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Another great Derby and article in Mary and Nick’s “The Other Horse” series…
1996 – Grindstone – Editor’s Note
By Nick Costa and Mary Dixon Reynolds
The Kentucky Derby of 1996 with its 19 entries, was a curious betting race for fans as it contained just 12 betting interests. The reason for this was due to four two horse entries and four horses coupled in the mutual field. With each entry/field representing one interest, the twelve horses in these groupings totaled five interests, leaving an additional seven separate runners in the lineup to wager on.
Two sets of entries were trained by D. Wayne Lukas, who had won the Derby the previous year with Thunder Gulch. The 1995 Derby winner was owned by Michael Tabor. Tabor was back again this year with his Lukas-trained runners, Honour and Glory and Victory Speech. The latter horse was co-owned with Tabor by Susan Magnier. The other coupled horses from the powerful Lukas stable, Editor’s Note and Grindstone, were owned by Overbrook Farm. A fifth Lukas trainee was Prince of Thieves. Bob Baffert had a coupled entry, Cavonnier, the Santa Anita Derby winner and Semoran. Also, Nick Zito, two-time Derby winning trainer (Strike the Gold ‘91 and Go for Gin ‘94) was sending out a coupled pair in Diligence and Louis Quatorze.
But it was a dazzling gray colt, Unbridled’s Song, by Unbridled, who was getting most of the attention. The Jim Ryerson trainee had won the Grade 1 Breeders’ Cup Juvenile, the Grade 1 Florida Derby and followed up with the Grade 1 Wood Memorial. However, the favorite suffered a quarter crack in the Wood and the horse required a bar shoe and acrylic patch. Despite the lingering questions regarding his foot, the bettors made Unbridled’s Song the favorite at odds of 7-2.
Another son of Unbridled, Grindstone, was not receiving as much attention, although he won the Grade 3 Louisiana Derby. Jockey Gary Stevens had his pick of the five Lukas-trained horses, and he chose Editor’s Note, the winner of the Holy Bull and Super Derby Stakes. He was a favorite of many of the handicappers. Jerry Bailey was in the irons for Grindstone.
Both of the Overbrook Farm horses were in the auxiliary starting gate. Grindstone was in gate 15 and Editor’s Note was in gate 17. The favorite, Unbridled’s Song was marooned on the far outside in gate 19.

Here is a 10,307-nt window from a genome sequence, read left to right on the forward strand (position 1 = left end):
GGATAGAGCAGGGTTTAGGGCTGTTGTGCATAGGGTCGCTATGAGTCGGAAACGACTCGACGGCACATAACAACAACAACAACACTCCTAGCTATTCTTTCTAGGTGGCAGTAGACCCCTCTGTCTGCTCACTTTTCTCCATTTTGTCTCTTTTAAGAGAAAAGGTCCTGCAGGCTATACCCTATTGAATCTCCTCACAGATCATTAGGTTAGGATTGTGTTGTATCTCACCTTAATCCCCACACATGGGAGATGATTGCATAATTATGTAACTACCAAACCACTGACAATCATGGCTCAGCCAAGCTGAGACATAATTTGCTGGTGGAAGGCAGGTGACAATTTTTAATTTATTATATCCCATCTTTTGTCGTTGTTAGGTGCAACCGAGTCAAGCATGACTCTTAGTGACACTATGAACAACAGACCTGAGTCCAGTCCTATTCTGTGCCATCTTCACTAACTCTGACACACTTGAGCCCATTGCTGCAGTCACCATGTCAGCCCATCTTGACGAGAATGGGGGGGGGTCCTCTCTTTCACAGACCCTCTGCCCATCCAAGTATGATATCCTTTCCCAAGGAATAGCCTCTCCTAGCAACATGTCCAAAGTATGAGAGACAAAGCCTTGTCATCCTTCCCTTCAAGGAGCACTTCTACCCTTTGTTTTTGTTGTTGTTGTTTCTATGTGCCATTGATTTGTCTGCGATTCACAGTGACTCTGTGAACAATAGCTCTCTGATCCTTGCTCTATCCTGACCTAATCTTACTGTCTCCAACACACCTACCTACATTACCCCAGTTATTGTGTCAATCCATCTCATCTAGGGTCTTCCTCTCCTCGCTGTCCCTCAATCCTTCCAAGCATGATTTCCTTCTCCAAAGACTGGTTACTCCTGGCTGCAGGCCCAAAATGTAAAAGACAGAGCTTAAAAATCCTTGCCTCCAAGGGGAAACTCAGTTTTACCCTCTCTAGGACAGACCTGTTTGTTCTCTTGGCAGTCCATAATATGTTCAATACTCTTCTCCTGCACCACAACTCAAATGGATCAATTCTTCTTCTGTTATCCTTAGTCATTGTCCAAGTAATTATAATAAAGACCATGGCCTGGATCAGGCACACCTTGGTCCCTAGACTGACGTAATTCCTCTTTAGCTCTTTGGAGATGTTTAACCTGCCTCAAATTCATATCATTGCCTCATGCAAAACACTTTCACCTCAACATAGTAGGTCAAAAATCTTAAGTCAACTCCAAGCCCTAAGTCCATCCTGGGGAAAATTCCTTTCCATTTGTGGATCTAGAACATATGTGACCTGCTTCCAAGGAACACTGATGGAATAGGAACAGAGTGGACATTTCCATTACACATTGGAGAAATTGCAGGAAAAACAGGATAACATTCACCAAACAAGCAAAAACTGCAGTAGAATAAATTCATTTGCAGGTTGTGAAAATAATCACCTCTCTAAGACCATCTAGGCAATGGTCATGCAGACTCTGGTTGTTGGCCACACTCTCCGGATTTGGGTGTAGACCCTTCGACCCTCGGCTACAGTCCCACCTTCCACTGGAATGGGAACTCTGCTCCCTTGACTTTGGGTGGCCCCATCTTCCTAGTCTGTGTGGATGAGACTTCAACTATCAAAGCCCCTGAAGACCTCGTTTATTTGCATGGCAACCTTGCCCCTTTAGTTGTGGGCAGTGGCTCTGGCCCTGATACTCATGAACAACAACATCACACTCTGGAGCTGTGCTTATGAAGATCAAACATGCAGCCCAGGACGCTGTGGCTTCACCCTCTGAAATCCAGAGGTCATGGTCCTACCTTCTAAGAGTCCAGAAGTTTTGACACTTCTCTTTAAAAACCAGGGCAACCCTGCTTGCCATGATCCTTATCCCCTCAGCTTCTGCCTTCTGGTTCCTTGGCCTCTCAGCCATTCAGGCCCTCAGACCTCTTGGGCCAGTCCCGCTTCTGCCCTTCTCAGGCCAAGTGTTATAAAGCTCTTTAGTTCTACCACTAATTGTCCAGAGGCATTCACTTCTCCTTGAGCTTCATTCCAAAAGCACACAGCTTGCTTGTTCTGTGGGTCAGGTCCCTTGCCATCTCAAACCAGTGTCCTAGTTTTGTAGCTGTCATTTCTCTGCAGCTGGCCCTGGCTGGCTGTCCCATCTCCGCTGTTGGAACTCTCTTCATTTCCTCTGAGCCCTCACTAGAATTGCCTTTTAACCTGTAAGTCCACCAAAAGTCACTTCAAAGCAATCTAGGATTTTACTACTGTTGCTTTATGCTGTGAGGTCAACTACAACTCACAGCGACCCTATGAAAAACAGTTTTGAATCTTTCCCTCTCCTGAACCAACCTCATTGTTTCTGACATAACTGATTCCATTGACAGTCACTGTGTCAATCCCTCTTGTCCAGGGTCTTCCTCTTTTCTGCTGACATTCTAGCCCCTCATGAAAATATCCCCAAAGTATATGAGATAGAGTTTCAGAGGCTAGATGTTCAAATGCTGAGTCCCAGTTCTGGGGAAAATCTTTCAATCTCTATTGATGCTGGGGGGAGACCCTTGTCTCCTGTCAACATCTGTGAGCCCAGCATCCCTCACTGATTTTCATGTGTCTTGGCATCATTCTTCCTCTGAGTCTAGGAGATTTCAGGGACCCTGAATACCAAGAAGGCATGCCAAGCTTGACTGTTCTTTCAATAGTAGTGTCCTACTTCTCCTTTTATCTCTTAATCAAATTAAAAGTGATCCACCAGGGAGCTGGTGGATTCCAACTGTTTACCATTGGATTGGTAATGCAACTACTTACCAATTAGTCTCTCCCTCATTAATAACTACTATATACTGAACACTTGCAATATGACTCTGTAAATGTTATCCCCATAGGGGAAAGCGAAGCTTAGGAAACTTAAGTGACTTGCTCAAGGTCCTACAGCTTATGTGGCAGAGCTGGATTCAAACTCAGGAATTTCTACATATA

After rider’s up was called and the while the horses were in the post parade, Dixie Carter sang ”My Old Kentucky Home”. The chiseled face of Jerry Bailey was solemn as he rode the bay, Grindstone, onto the track.
The horses took their positions in the gate and shortly after the field broke away at 5:34 pm, Honour and Glory took the lead. He was followed by Matty G. The favorite, Unbridled’s Song was settled in third as they ran in front of the stands.
With the leaders were blazing along rapidly, Cavonnier raced in mid-pack, with Grindstone further back. When the field hit the three-quarter mark, a flick of the wrists by Mike Smith sent his mount into the lead.
With a quarter-mile remaining, Cavonnier, who had steadily moved up, chased after the leader, while Grindstone, who had made strong headway from far back, was moving like a bullet to get into striking position.
It was now time to get serious. As the field began running down the stretch, Unbridled’s Song, opened up a two-length lead, but was beginning to tire. Cavonnier kept coming and so did Grindstone. Both horses sailed past the weary favorite with the finish line in their sights. Chris McCarron aboard Cavonnier, and Jerry Bailey flailing away atop Grindstone, were imploring their mounts for everything they had.
It was Cavonnier and Grindstone together at the wire in a thrilling end to Derby 122. It was a photo finish. Grindstone managed to get his nose ahead of Cavonnier and gave D. Wayne Lukas his third Kentucky Derby. He would later get a fourth with Charismatic in 1999. The Derby win became the second for Jerry Bailey who had won on Sea Hero three years earlier.
Five days after the Kentucky Derby, it was discovered Grindstone had bone chips in his knees and was retired. His progeny includes Birdstone, making him the grandsire of Mine That Bird and Summer Bird.
Today, Grindstone is owned by Jack Root and lives at Oakhurst Thoroughbreds in Oregon. Root is a bit starstruck by his horse. Every night before he goes to bed he walks to his stall and says, “Good Night, Kentucky Derby Winner!”
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